This was probably not the sort of piece to which the critic had been alluding. I would guess he would find horror to be just as automatically worthless as sci-fi. A genre seemed to be a genre in his book. (I wonder where MacBeth falls? A Midsummer Night’s Dream? Oh, I’m being simplistic.) And to be fair, my Japanese has never been even close to good enough to allow me to actually read any of these stories. For all I know, the other stories in this collection have words that give them the insight of Chekhov. But the pictures are just of people standing around talking. The layouts are unremarkable. The linework is clean but predictable.
I had a film teacher who insisted that she should be able to shut off the sound on our videos and still find them compelling. I wholeheartedly agree.
I have never championed comics as literature. I feel viewing them as such and asking their contents to adhere to the rules and standards of what works in fully-text novels leads one to look at some pretty dull comic books. I leave discussions of our young medium’s literary merits to others. There are certainly some stories that have risen to that challenge, but I teach English literature. I cannot seriously argue that the story of any issue of X-Men, or just the story of any Adrian Tomine short, moves me in the same way as those of James Joyce or Flannery O’Connor or Ivan Turgenev, that it deserves the same analysis and depth of thought.
But I have, and I continue to argue through this blog, that comics, by virtue of being a collection of lines on a page adding up to form, are art. And in the hands of a master feeling his oats, are even Art. And we should view them through this lens.
The appeal of the other comics in this collection, if there is one, must reside in their words and the story those create. As such, they are like films with bad lighting and pat cinematography: formally flawed. Despite what some will try to argue, good art cannot possibly hurt a good story. It is not a distraction.
On the contrary, the above piece proves that innovative artwork and storytelling (which is achieved in comics via art) can heighten a simplistic genre (groan) story to the level of a masterpiece.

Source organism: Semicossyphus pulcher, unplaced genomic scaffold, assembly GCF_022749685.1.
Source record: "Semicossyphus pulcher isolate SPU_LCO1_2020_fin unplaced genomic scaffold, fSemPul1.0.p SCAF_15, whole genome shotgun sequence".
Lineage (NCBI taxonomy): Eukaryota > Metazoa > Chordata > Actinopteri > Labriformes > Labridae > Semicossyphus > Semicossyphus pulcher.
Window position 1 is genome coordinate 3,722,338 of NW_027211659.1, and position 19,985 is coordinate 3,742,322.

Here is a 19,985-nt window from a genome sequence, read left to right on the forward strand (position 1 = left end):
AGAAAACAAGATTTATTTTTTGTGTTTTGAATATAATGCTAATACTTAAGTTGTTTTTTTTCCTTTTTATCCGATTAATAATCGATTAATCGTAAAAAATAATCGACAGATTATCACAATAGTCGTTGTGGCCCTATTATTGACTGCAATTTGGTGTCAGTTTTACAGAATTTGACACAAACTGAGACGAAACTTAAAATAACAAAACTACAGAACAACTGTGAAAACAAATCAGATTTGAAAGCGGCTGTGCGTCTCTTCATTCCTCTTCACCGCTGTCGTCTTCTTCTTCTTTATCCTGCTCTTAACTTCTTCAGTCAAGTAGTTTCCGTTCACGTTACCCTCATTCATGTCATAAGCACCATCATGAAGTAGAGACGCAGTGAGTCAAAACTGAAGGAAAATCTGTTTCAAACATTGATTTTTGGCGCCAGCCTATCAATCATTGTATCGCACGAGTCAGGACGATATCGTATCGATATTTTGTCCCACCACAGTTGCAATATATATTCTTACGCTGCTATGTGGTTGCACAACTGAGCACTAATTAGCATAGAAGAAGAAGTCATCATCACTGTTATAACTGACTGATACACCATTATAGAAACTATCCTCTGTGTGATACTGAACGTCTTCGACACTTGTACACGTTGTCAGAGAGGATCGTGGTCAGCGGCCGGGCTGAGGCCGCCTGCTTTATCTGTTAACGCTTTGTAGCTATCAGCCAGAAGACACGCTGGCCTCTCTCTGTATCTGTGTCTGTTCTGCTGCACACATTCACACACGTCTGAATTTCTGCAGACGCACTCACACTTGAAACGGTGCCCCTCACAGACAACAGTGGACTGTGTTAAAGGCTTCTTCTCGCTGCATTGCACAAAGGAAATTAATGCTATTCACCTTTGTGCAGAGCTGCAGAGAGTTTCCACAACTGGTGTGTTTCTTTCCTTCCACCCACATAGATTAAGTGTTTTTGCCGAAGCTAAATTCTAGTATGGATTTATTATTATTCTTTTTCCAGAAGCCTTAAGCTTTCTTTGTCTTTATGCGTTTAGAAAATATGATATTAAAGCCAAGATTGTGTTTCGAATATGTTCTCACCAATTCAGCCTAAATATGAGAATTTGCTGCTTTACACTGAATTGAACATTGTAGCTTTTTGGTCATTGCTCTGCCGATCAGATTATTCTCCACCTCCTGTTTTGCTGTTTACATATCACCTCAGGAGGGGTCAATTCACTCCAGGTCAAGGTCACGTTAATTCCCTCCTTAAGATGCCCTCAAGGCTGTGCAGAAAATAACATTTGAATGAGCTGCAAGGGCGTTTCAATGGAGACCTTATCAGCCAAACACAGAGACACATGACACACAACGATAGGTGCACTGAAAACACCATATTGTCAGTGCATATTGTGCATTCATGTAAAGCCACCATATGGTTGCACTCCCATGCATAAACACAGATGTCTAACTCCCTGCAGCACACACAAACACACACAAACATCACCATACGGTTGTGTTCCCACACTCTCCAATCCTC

Over the course of these pages, the minimal story is abundantly clear. A man killed someone who was probably a former friend, freaks out, and then eventually begins to clean it up. By the end of the story, which I did not include, he has become comfortable enough with this whole deal as to be eating him.
Not exactly Kafka.
No, a better point of reference would be the much-loved by tortured teens Poe. The execution here has “Tell-Tale Heart” written all over it.
The first two page spread puts us inside the murderer’s mind and as such is absolutely unbearable. This is accomplished by way of McCloud’s aspect-to-aspect transitions and sped up by including many panels per page and peppering it all with the killer’s heavy breathing. It becomes hallucinatory. The aspect transitions make perfect sense because in a split second we did not witness, this man’s entire world changed. It is as if he is scanning the room, looking for a sign of this momentous shift, wondering if the sky is about to open up and smite him. Instead, the perfectly repeated dialogue hammers home that the world is the same, it will not vanish, and thus there is no escape. We can barely make out his face by the last panel on the spread, so trapped behind his own breath.